SC asked to void Marcos certification of Maharlika bill as urgent, House passage

Xave Gregorio - Philstar.com
SC asked to void Marcos certification of Maharlika bill as urgent, House passage
President Ferdinand Marcos Jr delivers his first State of the Nation address at the House of Representatives in Quezon City on July 25, 2022.
Aaron Favila via AFP / pool

MANILA, Philippines — Members of the Makabayan bloc on Monday asked the Supreme Court to void President Ferdinand Marcos Jr.’s certification of the House bill creating the Maharlika Investment Fund as urgent and its subsequent passage in the lower chamber of Congress.

READ: Marcos says 3 Japanese firms looking to invest in Maharlika Wealth Fund

In their 22-page petition, the group of lawmakers said Marcos’ certification was unconstitutional as the Charter only allows measures that address a public emergency or calamity to be certified as urgent.

Article VI, Section 26(2) of the 1987 Constitution provides that bills cannot pass either the House or the Senate "unless it has passed three readings on separate days, and printed copies thereof in its final form have been distributed to its Members three days before its passage."

The same provision, however, laid down an exception: "When the President certifies to the necessity of its immediate enactment to meet a public calamity or emergency."

No public calamity, emergency

The Makabayan lawmakers, along with Bayan Muna chairperson Neri Colmenares and former Rep. Carlos Zarate (Bayan Muna party-list), argued that Marcos committed a grave abuse of discretion when he certified the House bill as urgent when there is no public calamity or emergency.

RELATED: Marcos ‘hesitant’ to extend state of calamity, restrict arrivals from China

The petitioners argued that since Marcos only certified the Maharlika fund House bill as urgent and did not issue a similar certification for a measure in the Senate, "the President is merely short-circuiting the legislative process in the other House."

At the time that Marcos certified the bill as urgent, there was still no bill seeking to establish the Maharlika fund in the Senate.

"This particularly belies the presidential claim that there is a need for the ’immediate enactment’ of the Maharlika bill. This is a fatal admission that there is no public emergency or calamity in the nature that triggers the activation of the exception," they said.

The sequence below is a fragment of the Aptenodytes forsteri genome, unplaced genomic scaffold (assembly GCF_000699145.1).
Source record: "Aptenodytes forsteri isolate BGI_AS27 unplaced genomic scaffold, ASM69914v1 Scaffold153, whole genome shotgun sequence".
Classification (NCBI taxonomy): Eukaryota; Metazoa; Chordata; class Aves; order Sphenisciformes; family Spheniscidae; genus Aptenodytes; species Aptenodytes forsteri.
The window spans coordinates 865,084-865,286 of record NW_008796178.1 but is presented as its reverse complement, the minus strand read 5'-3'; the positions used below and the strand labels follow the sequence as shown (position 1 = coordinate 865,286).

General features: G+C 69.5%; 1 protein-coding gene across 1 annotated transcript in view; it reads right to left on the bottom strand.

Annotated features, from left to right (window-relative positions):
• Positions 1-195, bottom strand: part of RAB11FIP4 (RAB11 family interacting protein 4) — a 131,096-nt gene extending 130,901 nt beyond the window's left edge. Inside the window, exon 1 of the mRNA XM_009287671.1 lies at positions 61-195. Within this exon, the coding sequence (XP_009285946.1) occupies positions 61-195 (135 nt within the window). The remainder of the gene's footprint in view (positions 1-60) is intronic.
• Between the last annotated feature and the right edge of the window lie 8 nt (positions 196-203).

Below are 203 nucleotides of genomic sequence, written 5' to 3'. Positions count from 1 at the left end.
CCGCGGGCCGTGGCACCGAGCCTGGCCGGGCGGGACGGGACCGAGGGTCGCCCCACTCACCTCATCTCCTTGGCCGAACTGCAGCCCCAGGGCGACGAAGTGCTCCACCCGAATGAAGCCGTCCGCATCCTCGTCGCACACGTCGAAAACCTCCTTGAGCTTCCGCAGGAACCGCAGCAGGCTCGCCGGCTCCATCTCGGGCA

They also cited the lack of the words "public emergency" or "calamity" in Marcos’ certification and the absence of discussions on these during the House deliberations on the Maharlika fund bill.

RELATED: Senate minority: No Maharlika fund to 'soft launch' while bill still pending

Deprived of rights, responsibilities

They added that the certification and approval of the bill on third reading in the House infringed on their rights and responsibilities as lawmakers as members of the chamber voted on the measure "without a copy of the final form of the bill they were voting on as required in the Constitution."

"This rushed voting deprived them of the opportunity to scrutinize the bill and ensure that it contains all the provisions amended and agreed upon in the Second Reading," the petitioners said.

"The Members were deprived of the opportunity to perform the constitutionally required process in the approval of a measure for no appropriate and apparent reason except that the bill was merely certified urgent by the President."

They said the nullification of Marcos’ certification and the House’s approval of the Maharlika fund bill on final reading will let lawmakers amend the bill "in a manner that is not abominable to the Constitution."

Aside from voiding the certification and the bill’s passage in the House, petitioners also asked the SC to issue guidelines on certifying measures as urgent.

"The practice of requesting for and issuing a presidential certification on urgency for ‘public emergency or calamity’ must be tempered as it distorts the requirements and processes imposed by the 1987 Constitution and its Framers for the passage of a law," petitioners said.


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